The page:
The Asia Cup is over. India are champions, for the eighth time. Deserving winners too. At the end of it, here’s the team of the tournament, put together with votes from Andrew Fidel Fernando, Mohammad Isam, S Sudarshanan,Shashank Kishore, Sidharth Monga and Yash Jha.
Shubman Gill: 302 runs from six innings; Avg 75.50; SR 93.49; Best 121
He started the tournament slowly, bowled by Haris Rauf for 10 in India’s opening game, but had just one poor outing after that – 19 against Sri Lanka. Outside of that, his scores read 67*, 58, 121 and 27*. That century in a losing cause against Bangladesh was his fourth in ODIs this year. Gill ended comfortably at the head of the scorers’ chart. His strokemaking was gorgeous as usual, and he often ensured he batted deep.
Rohit Sharma (Captain) …. 194 runs from five innings; Avg 48.50; SR 107.77; Best 74*
Not a huge tournament by Rohit’s standards, but he strung together three consecutive half-centuries: 74* vs Nepal, 56 vs Pakistan, and 53 vs Sri Lanka. Marking a departure from India’s strategy in the last World Cup, Rohit also showed more intent in the early overs, and helped get India away quickly. Having led India to the title, he’s the obvious choice for captain.
Mendis was only behind Gill in the scorers’ chart, and – importantly – showed the consistency he has often lacked. He scored three half-centuries in the Asia Cup, all from No. 3, and two of them were big ones: 92 vs Afghanistan and 91 vs Pakistan – the game they won off the last ball to get into the final. He was Sri Lanka’s designated keeper too, and finished with nine dismissals.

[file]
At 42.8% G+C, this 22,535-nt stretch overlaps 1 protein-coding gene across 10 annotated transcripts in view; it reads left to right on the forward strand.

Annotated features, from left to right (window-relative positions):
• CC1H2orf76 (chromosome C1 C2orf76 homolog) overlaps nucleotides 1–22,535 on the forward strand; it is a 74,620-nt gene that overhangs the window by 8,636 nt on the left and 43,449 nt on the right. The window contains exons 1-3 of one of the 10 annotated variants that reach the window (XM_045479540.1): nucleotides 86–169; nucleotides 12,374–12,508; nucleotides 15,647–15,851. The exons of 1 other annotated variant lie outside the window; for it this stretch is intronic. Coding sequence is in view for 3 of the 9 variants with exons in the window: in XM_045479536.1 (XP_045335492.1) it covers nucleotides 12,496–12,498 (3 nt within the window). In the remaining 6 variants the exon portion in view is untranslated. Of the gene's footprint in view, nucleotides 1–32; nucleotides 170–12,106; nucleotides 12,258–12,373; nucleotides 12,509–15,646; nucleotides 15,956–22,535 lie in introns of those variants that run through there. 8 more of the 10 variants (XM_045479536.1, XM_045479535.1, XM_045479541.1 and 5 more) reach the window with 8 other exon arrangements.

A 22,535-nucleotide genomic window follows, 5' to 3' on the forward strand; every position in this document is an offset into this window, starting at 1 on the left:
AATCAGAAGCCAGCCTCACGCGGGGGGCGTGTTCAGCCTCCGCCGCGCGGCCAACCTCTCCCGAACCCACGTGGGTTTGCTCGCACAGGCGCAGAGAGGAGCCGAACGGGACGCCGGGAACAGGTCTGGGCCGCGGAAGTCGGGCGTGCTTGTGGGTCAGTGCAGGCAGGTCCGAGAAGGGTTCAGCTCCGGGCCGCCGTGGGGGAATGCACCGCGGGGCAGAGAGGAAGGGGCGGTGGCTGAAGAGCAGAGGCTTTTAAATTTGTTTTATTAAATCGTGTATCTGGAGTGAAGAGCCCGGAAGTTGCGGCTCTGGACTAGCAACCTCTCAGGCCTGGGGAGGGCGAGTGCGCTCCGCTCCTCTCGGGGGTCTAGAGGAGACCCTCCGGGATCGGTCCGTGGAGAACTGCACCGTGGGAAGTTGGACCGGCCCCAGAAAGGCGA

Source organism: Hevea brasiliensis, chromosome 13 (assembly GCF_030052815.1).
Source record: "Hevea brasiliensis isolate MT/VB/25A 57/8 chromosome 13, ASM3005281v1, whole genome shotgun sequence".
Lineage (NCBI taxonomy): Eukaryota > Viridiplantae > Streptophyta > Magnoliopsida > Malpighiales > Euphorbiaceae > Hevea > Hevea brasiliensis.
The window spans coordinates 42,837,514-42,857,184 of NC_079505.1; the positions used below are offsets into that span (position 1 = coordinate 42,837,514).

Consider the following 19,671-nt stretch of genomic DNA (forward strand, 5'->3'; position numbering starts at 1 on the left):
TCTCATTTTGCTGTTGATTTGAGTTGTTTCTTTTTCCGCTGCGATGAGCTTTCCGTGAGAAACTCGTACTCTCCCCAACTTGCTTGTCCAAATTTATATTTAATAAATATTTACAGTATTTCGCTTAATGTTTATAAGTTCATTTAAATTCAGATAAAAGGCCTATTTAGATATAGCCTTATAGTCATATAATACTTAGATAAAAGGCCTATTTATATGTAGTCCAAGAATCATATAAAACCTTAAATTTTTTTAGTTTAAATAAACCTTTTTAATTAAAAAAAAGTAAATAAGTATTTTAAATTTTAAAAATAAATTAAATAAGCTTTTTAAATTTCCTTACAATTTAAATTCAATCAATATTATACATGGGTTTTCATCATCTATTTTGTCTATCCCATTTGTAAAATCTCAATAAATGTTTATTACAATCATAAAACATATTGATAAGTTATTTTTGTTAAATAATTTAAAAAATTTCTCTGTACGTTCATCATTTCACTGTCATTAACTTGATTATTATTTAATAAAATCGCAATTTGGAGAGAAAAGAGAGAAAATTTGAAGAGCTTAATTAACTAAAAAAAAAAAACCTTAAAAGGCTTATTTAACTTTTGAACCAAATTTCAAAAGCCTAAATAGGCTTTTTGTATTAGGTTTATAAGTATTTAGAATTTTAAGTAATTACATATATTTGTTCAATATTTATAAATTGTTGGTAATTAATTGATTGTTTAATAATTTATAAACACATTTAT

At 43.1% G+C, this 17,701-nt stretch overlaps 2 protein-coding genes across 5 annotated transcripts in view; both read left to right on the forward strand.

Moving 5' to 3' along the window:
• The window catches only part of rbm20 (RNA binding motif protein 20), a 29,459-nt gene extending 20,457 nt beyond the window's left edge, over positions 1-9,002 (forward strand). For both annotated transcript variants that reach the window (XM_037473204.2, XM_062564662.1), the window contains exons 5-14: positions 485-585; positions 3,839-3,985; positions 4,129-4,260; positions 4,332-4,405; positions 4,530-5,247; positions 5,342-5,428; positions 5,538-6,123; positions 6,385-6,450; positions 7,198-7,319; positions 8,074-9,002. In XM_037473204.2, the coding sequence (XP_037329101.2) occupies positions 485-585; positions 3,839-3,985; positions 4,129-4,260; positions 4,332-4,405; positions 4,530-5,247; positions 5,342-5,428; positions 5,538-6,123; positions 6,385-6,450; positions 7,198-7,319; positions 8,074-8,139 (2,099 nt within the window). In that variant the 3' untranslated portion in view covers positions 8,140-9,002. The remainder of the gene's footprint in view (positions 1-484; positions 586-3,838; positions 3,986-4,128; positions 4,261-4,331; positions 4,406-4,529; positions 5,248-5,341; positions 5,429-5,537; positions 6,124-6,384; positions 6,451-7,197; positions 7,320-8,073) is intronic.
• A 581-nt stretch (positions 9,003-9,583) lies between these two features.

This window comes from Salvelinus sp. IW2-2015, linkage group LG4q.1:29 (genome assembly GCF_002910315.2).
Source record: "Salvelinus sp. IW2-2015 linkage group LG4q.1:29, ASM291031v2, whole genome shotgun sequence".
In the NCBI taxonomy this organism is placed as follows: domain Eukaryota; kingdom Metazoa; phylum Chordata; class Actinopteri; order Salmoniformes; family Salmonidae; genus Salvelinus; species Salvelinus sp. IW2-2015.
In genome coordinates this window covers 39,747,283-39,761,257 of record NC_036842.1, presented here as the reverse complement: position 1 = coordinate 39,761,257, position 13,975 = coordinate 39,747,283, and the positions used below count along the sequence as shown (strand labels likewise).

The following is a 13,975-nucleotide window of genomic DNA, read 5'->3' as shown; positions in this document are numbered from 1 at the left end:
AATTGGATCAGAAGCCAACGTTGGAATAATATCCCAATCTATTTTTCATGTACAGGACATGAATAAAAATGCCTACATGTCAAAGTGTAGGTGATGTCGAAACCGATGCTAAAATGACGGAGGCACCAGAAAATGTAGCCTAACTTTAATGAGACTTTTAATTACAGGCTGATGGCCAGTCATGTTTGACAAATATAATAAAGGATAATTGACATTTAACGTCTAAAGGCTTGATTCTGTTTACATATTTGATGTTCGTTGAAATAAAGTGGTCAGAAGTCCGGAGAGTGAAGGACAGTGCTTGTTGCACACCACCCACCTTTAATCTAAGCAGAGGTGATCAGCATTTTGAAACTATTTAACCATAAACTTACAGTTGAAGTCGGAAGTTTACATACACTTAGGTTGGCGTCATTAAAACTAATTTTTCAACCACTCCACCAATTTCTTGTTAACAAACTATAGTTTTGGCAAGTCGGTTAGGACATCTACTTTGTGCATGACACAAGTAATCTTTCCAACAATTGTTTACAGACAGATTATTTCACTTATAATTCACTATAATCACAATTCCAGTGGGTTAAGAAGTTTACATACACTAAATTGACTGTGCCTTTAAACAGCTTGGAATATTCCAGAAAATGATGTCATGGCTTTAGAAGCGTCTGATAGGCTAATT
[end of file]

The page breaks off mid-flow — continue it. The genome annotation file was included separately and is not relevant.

KL Rahul (wk) ….. 169 runs from three innings; Avg 84.50; SR 89.41; Best 111*; eight dismissals
Mendis can keep too, but we’ll go with Rahul for his better dismissals-per-match record at the Asia Cup. He didn’t do badly with the bat either. Drafted into the India XI just a little while before the toss in the Super Four game against Pakistan after Shreyas Iyer had to opt out with back spasms, Rahul hit 111 not out in 106 balls and put together an unbroken 233-run stand with Virat Kohli for the third wicket.
Charith Asalanka …………….179 runs from six innings; Avg 44.75; SR 74.27; Best 62* …..Asalanka is Sri Lanka’s one-of-a-kind rescue package, and never was that quality more evident than when he took Sri Lanka home in a chaotic last-ball finish against Pakistan, which secured Sri Lanka’s passage to the final. He starts quickly, is an effortless rotater of the strike, and consistently contributes – all good qualities for a batter still in the early phase of his international career. Though rarely called upon to bowl, he also took four wickets on a big-turning surface, against India.
Shakib Al Hasan …… 173 runs from five innings; Avg 43.25; SR 97.19; Best 80; 3 wickets at an average of 63.66
It wasn’t a particularly great tournament for Bangladesh, but they had their moments, such as the first-round game against Afghanistan. Shakib, captaining a side without some key players, led from the front in their other win at the Asia Cup – against India. Shakib was the star of the show, even if debutant Tanzim Hasan cornered a plenty of deserved attention. Shakib first scored 80 in 85 balls and then bowled out Suryakumar Yadav.